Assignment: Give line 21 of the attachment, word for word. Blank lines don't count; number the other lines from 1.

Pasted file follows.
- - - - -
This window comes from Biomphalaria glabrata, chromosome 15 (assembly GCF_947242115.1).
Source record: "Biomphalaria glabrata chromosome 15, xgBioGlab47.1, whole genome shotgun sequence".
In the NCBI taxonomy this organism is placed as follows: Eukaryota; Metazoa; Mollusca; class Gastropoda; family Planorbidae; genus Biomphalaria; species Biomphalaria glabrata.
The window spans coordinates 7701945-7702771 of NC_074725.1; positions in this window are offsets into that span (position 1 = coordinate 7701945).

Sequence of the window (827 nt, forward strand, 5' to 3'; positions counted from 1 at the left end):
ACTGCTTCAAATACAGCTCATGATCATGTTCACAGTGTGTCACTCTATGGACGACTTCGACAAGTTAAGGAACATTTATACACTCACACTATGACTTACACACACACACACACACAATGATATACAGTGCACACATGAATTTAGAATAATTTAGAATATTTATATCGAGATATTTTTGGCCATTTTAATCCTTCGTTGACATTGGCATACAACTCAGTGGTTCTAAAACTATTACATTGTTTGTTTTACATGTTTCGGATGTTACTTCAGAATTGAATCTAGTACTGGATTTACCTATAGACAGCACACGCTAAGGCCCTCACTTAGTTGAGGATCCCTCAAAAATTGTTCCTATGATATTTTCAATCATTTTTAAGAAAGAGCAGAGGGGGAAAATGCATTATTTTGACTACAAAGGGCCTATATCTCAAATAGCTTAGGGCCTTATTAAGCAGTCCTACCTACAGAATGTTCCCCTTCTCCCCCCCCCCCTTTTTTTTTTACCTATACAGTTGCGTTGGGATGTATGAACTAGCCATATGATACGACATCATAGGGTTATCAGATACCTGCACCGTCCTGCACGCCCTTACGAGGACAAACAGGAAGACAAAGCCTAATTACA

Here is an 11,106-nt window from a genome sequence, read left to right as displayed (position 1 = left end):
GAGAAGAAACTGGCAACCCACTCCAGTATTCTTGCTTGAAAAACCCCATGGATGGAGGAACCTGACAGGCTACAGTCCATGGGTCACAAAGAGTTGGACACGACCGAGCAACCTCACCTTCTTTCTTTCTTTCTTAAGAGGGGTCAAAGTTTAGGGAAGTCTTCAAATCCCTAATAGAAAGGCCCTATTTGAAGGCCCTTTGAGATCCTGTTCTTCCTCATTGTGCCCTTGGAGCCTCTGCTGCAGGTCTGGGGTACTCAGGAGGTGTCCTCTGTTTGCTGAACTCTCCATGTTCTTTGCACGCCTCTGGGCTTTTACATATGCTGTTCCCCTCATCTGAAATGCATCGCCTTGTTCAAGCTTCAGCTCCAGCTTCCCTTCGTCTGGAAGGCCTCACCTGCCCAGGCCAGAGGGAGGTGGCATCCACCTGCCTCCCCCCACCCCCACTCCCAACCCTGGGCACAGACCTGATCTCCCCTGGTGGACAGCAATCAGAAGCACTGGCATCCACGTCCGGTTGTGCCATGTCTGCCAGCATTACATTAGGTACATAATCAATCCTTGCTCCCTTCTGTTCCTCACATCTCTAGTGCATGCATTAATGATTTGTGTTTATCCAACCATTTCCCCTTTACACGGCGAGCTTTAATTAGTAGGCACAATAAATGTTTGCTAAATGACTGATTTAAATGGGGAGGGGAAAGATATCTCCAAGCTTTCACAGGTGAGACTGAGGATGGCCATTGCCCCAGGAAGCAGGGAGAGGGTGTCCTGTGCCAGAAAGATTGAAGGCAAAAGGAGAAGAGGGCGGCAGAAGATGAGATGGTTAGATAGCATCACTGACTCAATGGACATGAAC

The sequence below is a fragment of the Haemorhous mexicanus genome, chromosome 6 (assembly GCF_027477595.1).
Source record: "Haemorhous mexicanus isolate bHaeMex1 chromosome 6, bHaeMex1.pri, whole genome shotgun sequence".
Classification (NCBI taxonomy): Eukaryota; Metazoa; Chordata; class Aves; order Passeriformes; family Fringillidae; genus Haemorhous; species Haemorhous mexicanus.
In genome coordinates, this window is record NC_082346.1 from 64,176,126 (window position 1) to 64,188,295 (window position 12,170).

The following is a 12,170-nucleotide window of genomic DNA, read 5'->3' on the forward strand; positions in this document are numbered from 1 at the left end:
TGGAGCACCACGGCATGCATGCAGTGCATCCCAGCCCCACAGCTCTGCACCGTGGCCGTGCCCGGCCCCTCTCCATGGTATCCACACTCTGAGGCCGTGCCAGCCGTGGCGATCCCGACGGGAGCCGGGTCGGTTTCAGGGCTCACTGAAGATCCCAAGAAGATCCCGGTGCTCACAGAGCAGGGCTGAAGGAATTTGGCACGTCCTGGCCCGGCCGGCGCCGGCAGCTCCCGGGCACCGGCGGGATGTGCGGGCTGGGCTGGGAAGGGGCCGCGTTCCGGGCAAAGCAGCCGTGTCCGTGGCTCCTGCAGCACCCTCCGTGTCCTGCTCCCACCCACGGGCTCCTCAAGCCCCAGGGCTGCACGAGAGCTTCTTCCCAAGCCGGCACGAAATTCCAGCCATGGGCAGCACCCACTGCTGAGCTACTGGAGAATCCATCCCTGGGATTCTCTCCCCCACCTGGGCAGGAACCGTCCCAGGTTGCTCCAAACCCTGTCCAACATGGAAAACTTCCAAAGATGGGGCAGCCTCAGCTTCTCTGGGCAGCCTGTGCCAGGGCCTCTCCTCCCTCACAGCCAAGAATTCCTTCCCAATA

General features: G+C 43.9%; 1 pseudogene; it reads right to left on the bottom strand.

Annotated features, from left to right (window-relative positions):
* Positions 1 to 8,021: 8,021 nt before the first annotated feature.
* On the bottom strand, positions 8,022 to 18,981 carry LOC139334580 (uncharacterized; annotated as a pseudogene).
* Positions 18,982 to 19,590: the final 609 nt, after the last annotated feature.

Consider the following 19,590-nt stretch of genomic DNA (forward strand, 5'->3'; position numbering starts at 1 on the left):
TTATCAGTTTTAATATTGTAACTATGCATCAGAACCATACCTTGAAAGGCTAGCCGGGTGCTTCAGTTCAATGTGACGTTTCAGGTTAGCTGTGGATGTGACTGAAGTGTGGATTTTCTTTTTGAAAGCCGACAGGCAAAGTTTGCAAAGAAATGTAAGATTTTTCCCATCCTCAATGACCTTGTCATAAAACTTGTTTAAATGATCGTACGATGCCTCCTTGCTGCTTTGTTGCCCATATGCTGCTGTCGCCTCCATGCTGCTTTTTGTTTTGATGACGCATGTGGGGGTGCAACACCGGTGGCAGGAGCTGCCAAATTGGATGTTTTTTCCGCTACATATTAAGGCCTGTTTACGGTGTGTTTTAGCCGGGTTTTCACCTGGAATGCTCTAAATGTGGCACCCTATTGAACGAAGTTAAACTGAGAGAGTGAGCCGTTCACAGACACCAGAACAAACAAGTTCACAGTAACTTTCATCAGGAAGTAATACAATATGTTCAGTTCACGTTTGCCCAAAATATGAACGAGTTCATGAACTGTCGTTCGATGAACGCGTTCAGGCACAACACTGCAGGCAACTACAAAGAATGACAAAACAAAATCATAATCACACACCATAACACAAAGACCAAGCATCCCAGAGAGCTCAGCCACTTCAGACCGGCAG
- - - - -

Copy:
TTATCAGTTTTAATATTGTAACTATGCATCAGAACCATACCTTGAAAGGCTAGCCGGGTGCTTCAGTTCAATGTGACGTTTCAGGTTAGCTGTGGATGTGACTGAAGTGTGGATTTTCTTTTTGAAAGCCGACAGGCAAAGTTTGCAAAGAAATGTAAGATTTTTCCCATCCTCAATGACCTTGTCATAAAACTTGTTTAAATGATCGTACGATGCCTCCTTGCTGCTTTGTTGCCCATATGCTGCTGTCGCCTCCATGCTGCTTTTTGTTTTGATGACGCATGTGGGGGTGCAACACCGGTGGCAGGAGCTGCCAAATTGGATGTTTTTTCCGCTACATATTAAGGCCTGTTTACGGTGTGTTTTAGCCGGGTTTTCACCTGGAATGCTCTAAATGTGGCACCCTATTGAACGAAGTTAAACTGAGAGAGTGAGCCGTTCACAGACACCAGAACAAACAAGTTCACAGTAACTTTCATCAGGAAGTAATACAATATGTTCAGTTCACGTTTGCCCAAAATATGAACGAGTTCATGAACTGTCGTTCGATGAACGCGTTCAGGCACAACACTGCAGGCAACTACAAAGAATGACAAAACAAAATCATAATCACACACCATAACACAAAGACCAAGCATCCCAGAGAGCTCAGCCACTTCAGACCGGCAG